Child poverty has risen sharply in parts of the Midlands and Northern towns and cities over the past four years, according to a new study.
Research published today by the End Child Poverty coalition shows that, before the pandemic, in some parts of the country the majority of children were growing up in poverty, once housing costs are taken into account.
The greatest concentrations of children living in poverty are in London and parts of Birmingham.
In a dozen constituencies in London and Birmingham, more than half the children are living below the poverty line.
But according to the study, child poverty has risen fastest in parts of the Midlands and Northern towns and cities over the last four years. Middlesbrough and parts of Tyneside have seen child poverty rates soar by over 10 percentage points since 2014/15.
The coalition has called on the government to recognise the scale of the problem and its impact on children’s lives.
They are urging ministers to set out an ambitious plan to tackle child poverty, including investing in housing and children’s services.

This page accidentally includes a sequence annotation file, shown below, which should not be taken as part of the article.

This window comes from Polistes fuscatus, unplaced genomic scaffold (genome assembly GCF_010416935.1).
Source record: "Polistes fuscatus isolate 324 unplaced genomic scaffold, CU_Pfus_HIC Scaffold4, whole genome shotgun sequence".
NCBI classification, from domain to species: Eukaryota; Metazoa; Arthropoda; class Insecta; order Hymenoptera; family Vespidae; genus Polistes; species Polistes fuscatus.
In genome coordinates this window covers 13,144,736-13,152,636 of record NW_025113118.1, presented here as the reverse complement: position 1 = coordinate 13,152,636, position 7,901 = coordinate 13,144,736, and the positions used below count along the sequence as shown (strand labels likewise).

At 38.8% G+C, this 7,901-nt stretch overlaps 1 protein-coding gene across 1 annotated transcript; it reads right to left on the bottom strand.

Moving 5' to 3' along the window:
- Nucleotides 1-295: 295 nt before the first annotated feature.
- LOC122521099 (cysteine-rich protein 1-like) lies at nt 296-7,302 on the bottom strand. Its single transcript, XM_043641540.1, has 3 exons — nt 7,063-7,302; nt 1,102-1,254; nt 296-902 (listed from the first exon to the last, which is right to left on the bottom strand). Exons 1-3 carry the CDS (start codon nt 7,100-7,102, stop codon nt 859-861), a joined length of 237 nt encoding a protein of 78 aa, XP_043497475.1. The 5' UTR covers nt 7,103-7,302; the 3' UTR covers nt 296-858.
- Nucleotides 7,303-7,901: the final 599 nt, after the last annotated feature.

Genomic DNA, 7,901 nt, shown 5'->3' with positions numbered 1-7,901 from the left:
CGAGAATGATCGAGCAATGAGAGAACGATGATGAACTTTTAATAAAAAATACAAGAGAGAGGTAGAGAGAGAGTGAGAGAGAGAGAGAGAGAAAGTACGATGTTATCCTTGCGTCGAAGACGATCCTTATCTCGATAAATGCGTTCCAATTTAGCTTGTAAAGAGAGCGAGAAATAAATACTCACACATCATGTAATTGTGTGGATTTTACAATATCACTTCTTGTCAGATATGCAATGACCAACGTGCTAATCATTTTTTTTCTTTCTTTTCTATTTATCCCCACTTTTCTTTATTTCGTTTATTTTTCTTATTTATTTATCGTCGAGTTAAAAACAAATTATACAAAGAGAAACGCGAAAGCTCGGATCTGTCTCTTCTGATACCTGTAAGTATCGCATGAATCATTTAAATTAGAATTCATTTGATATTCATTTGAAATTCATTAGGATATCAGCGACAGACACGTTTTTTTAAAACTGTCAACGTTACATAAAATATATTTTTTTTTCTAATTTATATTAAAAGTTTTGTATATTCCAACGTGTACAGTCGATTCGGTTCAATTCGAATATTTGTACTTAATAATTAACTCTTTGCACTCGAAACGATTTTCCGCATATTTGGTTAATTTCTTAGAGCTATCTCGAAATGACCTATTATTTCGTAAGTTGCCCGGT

‘The government can be in no doubt about the challenge it faces if it is serious about “levelling up” disadvantaged parts of the country,’ said the chair of End Child Poverty, Anna Feuchtwang.
‘This new data reveals the true extent of the hardship experienced by families on low incomes – the overwhelming majority of which were working households before the pandemic. The children affected are on a cliff edge, and the pandemic will only sweep them further into danger,’ she added.
‘The prime minister must urgently admit to the true extent of child poverty in our country rather than resorting to his own inaccurate statistics. An ambitious plan to put this shameful situation right would be transformational for millions of children. As a matter of urgency, we are calling on the chancellor not to go ahead with planned cuts to universal credit which would see families lose out on £1,000 a year. Given today’s data, this cut is unconscionable.’
Photo Credit – Alexas-Fotos (Pixabay)